Namibia is putting 170 live elephants up for sale to curb rising tusker populations under pressure from drought and territorial conflict with humans. An advertisement for the sale of 170 “high value” elephants was advertised by a state-owned daily newspaper. The ministry says the elephants are being sold “due to drought and increase in elephant numbers coupled with human-elephant conflict incidences.”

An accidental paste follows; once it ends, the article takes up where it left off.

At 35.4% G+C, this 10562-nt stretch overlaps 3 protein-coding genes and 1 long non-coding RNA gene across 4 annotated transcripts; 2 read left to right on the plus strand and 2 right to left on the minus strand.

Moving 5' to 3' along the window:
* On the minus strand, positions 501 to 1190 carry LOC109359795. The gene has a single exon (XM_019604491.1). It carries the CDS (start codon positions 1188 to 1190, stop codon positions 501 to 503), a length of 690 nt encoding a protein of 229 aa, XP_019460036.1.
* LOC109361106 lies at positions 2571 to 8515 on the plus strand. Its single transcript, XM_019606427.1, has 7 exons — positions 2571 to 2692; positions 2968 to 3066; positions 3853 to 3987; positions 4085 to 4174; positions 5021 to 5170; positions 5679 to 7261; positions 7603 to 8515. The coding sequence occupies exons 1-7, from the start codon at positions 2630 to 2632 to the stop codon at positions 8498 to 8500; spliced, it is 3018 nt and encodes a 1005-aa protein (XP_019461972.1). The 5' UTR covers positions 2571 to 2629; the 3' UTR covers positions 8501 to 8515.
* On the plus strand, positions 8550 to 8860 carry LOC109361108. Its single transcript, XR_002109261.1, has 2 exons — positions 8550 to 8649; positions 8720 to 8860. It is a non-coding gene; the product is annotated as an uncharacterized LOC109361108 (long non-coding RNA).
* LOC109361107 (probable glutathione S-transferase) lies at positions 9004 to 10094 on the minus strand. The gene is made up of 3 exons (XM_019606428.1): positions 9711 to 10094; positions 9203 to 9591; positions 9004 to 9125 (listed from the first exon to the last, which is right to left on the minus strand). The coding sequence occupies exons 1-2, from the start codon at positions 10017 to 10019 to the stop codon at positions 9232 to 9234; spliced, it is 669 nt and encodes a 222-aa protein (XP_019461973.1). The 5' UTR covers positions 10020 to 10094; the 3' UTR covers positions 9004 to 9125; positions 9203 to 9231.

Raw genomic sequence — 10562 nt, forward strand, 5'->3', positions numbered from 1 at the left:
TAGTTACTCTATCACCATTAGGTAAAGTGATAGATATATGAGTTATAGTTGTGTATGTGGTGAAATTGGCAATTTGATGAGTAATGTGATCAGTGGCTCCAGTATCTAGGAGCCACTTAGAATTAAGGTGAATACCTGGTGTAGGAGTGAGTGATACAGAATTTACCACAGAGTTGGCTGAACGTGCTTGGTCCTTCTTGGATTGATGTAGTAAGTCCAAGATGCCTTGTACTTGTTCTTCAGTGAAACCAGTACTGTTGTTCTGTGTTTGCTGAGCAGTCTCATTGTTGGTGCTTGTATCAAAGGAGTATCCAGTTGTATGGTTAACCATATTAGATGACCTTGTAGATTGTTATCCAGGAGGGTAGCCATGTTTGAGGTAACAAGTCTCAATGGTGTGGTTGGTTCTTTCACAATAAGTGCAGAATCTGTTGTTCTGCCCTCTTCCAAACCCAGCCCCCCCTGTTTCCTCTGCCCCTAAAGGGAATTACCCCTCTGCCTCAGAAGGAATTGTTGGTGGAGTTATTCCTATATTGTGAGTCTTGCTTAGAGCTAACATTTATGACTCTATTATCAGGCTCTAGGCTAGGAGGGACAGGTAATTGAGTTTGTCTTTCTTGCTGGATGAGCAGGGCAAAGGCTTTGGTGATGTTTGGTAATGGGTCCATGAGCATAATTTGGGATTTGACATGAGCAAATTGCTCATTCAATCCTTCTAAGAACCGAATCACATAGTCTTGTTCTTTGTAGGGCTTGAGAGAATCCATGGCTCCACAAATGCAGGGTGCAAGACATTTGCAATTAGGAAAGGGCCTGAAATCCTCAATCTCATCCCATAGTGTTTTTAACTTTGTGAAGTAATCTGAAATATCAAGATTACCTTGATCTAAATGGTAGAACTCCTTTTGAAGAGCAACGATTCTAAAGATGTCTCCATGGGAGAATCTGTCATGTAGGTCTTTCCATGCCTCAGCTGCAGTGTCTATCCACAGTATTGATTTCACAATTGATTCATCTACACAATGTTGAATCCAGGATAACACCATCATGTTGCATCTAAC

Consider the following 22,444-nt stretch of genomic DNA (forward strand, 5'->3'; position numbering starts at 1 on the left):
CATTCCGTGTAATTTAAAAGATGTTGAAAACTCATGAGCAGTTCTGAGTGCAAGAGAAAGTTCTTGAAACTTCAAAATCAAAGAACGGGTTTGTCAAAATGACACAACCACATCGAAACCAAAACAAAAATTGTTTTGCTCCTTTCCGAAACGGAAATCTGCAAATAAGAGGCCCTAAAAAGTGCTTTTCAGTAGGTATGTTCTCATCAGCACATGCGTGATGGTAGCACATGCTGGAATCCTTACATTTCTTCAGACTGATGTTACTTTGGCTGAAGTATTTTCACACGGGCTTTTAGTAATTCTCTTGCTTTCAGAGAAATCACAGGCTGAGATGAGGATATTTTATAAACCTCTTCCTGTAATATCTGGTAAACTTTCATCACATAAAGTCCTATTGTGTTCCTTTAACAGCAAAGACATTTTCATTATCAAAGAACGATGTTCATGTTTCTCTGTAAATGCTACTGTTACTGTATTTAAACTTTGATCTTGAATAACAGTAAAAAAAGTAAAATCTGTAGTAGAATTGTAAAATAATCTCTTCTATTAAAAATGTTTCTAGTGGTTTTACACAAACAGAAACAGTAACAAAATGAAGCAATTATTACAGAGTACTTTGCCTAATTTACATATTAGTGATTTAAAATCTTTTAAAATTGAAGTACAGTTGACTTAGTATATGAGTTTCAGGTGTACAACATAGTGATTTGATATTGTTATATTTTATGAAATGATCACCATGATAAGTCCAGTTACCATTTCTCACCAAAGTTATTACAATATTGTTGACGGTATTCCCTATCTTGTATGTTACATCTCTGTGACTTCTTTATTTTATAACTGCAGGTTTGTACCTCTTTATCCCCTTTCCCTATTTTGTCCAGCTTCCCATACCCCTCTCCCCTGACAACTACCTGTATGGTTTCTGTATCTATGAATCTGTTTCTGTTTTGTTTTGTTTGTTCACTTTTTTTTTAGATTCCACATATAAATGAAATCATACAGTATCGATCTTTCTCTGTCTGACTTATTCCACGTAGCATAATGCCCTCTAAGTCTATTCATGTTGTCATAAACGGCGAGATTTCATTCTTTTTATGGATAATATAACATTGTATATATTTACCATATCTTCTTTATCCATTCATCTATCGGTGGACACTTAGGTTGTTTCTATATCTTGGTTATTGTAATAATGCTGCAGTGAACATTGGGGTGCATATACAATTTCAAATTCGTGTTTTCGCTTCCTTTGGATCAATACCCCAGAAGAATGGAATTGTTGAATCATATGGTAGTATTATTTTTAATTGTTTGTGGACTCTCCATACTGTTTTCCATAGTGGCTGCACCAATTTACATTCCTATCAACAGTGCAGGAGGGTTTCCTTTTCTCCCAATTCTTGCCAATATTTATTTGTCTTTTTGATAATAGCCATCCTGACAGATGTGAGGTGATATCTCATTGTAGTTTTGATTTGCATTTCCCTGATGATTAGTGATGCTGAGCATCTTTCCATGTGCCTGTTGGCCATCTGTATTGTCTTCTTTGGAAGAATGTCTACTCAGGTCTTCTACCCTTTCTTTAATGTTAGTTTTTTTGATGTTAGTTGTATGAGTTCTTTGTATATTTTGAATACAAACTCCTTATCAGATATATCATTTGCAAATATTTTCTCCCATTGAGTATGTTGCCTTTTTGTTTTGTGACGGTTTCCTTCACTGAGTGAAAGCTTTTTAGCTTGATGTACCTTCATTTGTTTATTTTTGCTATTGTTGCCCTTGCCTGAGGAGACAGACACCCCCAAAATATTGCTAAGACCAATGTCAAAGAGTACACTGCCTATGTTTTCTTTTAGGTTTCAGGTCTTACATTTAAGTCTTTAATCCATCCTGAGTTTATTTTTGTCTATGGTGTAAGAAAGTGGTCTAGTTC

The ministry of environment, forestry, and tourism will auction the animals to anyone in Namibia or abroad who could meet the strict criteria, which include quarantine facilities and a game-proof fence certificate for the property where the elephants will be kept. Foreign buyers must also provide proof that conservation authorities in their countries will permit them to export elephants to their countries. Southern African country is home to some 28,000 elephants. The government-backed the policy of selling live animals after being criticized for shooting elephants to control overpopulation. The elephant population had dwindled to about 5,000 animals at independence in 1990, but increased phenomenally thanks to a globally-lauded conservation program.